I get to shoot a large variety of rifles – different calibres, brands, stocks, suppressors and more. Each has its own benefits (and drawbacks).
The more I shoot them though, the clearer it becomes to me that there is actually a solid, clear answer for where people should be starting when they are considering their first rifle. So. What should you get first?
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Get a 22.
Everyone loves to debate first cartridges – argue over .308 vs 7mm08 vs 6.5 Creedmoor – but I feel they are all missing a fundimental point. The fundimentals.
More than once I have had a new shooter out, with the latest and greatest, and realise the main issue is not what calibre the rifle is, but the simple fact they haven’t done much shooting and need some training on the basics.
I was the same.
I wish someone had given me this advice when I got into hunting. As it was, I did a pile of internet research and ended up with a 7mm08 Browning X-Bolt. Still have the rifle, and it is great.
I headed out to the range, really without an idea in the world and bumbled my way through a box of ammo.
Head forward a few years, and I finally understand (slow learner) the many benefits of a 22LR to get going on.
Many guys in the country grow up shooting 22s – so this article is really aimed more at the city folks (like myself).
They let you focus on the important stuff
A 22LR doesn’t kick. So – new shooters can forget about recoil as an issue and learn proper shooting techniques, without potentially inducing flinch due to recoil and noise.
I would still suggest a suppressor though – as the more I do this, the more I come to the conclusion that a flinch – anticipating a shot and naturally going into ‘protective mode’ is as related to noise as it is to the physical kick of a rifle.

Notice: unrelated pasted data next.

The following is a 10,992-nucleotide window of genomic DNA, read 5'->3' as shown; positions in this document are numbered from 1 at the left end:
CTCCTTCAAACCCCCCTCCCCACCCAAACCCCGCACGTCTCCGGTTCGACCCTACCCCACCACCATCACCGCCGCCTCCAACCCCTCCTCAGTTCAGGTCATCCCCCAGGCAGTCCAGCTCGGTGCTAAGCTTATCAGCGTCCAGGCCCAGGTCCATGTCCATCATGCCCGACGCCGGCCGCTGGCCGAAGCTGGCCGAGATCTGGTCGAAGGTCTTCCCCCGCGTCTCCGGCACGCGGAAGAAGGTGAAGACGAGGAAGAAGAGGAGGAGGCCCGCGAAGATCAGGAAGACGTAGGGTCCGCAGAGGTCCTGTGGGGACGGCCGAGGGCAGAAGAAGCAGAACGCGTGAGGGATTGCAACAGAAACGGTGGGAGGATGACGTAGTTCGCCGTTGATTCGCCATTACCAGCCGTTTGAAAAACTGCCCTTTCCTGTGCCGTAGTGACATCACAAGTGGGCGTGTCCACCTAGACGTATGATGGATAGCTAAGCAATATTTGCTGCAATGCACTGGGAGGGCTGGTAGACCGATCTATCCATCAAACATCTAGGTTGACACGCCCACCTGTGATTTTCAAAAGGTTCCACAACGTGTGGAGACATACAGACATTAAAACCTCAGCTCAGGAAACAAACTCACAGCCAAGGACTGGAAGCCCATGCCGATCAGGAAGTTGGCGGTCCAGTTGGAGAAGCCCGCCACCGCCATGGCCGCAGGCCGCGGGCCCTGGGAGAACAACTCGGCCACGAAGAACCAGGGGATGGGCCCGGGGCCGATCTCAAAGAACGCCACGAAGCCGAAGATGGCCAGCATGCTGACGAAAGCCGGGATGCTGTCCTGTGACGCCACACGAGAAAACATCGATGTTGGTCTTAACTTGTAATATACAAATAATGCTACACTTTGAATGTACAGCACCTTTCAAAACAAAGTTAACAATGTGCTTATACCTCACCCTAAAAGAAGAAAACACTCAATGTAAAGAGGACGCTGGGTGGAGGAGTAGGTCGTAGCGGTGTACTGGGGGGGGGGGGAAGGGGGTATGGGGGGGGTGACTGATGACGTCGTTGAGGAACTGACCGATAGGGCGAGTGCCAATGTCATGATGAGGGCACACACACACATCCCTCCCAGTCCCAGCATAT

So – lots of practice without learning to anticipate the trigger break and tightening up beforehand.
They are cheap to shoot
A box of CCI Standard, meaning, 100 rounds is, well, nothing compared to the price of most 20 round boxes of hunting ammo.
So – while I am not suggesting people just head out and shoot a box of ammo without considering what they are doing (shooting without a purpose or intent is fun, but you likely won’t learn much) – the cost per shot is so low with general 22 ammo that the cost is not a barrier to having some practice with the rifle.
You don’t need a massive distance
50, or even 25 meters is plenty of distance to shoot a 22. Sure – we all want to shoot far – but a lot (the most) can really be learnt up close. So – if you don’t have access to a 1k shooting range a 22LR allows you head to most ranges, or, with appropriate safety considerations, the back of a farm and get some practice in.
There are plenty of simple drills out there that will challenge you. For a real simple start, just put a timer on. A clock does amazing things to your mental state.
You can hunt with them
While I am not here to condone hunting medium-sized game animals with them (can be done, internet warriors rejoice!) – there is plenty of pest control to be had with a 22LR. Find someone with a farm, lifestyle block, vineyard, get to know them, see if you can head out to shoot a rabbit or two.
This practice is valid for hunting the big stuff as well – and learning to skin and gut a small animal is great practice for the bigger animals.
So – sorry about the bait and click. But not really.
Everyone should have a 22LR – it doesn’t need to be an expensive match grade custom built in a chassis gun either. Learn its limitations, learn how to work around them, and you are well on your way to understanding how guns works, and apply the fundamentals of shooting no matter how big (or small) the cartridge is.
What about an airgun?
You know what. Yes. Also valid as an option. If I think about it – as a kid, that is where I started as well. Back in the day you could shoot an airgun in a central urban Auckland backyard, that is.
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